3/8/20, New York Times: Bringing Human Migration Closer to Home
3/7/20, New York Times: Vigilantes in Greece Say ‘No More’ to Migrants
3/6/20, New Humanitarian: Roundup: Women and girls in disasters and crisis response
3/5/20, New York Times: The Open Borders Trap
3/5/20, Atlanta Journal-Constitution: Why metro Atlanta non-profit focuses on refugee kids education
3/4/20, Sag Harbor Express: Sag Harbor Clergy Bear Witness at Border
3/4/20, Forbes: Supreme Court Immigration Decision May Unleash Prosecutors
3/3/30, Philadelphia Inquirer: She took sanctuary from deportation in a Philly church with her 4 kids for 554 days. She’s about to leave.
3/3/20, US News and World Report: Peter Pan to Continue Allowing Immigration Checks on Buses
3/2/20, Washington Post: Supreme Court just made it much harder to hold border agents accountable
3/2/20, New Humanitarian: In the news: Greece vows to suspend asylum applications
3/2/20, Pew Research Center: How border apprehensions, ICE arrests and deportations have changed under Trump
3/2/20, Pittsburgh Post-Gazette: Pittsburgh business opportunities for immigrants focus of new effort
3/2/20, New York Times: Child Dies at Sea as Greece Cracks Down on Migrants From Turkey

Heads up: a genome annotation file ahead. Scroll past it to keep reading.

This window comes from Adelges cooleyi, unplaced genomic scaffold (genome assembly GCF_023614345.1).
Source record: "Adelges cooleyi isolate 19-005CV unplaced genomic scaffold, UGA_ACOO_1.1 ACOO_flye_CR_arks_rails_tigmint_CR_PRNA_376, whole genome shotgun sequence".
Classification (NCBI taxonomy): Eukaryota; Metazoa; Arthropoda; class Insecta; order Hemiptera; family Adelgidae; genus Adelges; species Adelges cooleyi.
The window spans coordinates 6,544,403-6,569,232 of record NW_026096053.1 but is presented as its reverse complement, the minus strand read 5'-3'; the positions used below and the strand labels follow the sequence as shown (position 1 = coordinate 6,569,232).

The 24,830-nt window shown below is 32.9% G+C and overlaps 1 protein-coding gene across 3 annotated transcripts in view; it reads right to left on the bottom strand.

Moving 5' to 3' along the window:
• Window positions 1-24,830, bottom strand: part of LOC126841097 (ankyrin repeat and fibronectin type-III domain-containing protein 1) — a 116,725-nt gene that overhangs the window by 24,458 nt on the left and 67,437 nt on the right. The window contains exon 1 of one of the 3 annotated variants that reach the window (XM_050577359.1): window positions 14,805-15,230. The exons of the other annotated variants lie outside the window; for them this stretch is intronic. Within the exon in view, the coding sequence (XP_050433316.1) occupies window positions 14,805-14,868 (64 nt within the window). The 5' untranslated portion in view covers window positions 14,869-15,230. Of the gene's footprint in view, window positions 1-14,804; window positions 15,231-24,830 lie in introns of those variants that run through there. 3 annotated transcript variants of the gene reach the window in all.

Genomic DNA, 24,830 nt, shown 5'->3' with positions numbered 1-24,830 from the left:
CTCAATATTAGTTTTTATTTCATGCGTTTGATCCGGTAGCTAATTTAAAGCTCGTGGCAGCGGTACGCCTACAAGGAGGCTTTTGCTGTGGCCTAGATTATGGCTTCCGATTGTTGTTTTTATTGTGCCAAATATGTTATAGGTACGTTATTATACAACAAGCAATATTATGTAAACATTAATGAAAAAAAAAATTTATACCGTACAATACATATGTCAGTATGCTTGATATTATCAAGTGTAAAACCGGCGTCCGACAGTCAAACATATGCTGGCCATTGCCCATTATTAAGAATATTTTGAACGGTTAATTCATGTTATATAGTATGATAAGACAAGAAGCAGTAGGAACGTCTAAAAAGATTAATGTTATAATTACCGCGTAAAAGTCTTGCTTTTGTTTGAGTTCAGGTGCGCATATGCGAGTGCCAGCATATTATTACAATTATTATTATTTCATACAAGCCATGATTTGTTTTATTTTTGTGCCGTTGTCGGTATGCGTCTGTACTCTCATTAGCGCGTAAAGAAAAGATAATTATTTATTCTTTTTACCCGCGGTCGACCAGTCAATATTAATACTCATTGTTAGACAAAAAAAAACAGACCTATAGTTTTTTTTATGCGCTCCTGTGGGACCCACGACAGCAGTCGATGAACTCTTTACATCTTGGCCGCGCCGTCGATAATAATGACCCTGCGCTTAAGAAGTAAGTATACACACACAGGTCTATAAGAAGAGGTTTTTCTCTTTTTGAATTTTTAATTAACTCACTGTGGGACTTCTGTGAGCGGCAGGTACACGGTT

3/1/20, New York Times: Cuccinelli’s Appointment to Immigration Post Is Illegal, Judge Rules
2/29/20, Atlantic: The World’s Refugee System Is Broken
2/28/20, Boston Globe: Meet the guy who helps refugees by creating fashion items out of their life jackets
3/6/20, New York Times Editorial Board: With Coronavirus, ‘Health Care for Some’ Is a Recipe for Disaster
3/6/20, Washington Monthly: Donald Trump’s War on Food
3/2/20, Guardian: Immigration attitudes have barely changed – so why is far right on rise?
March 2020, Migration Policy Institute: Coronavirus Is Spreading across Borders, But It Is Not a Migration Problem
Governments need to find a way to respond to legitimate public concerns without scaremongering, which risks eroding already weak public trust. And while the urgency of containment often sparks a “nation first” approach, the solution to complex transnational challenges facing our societies must by necessity be an international one. Rather than focusing inward on protecting their own, countries should be reaching out to other countries—including those where the virus started—to help find solutions. This spring, as the international community prepares to come together to discuss issues such as how to rethink borders in an era of unanticipated spontaneous flows, a series of grounded flights may necessitate a rethink of how countries approach protracted challenges where we all have a stake in their resolution.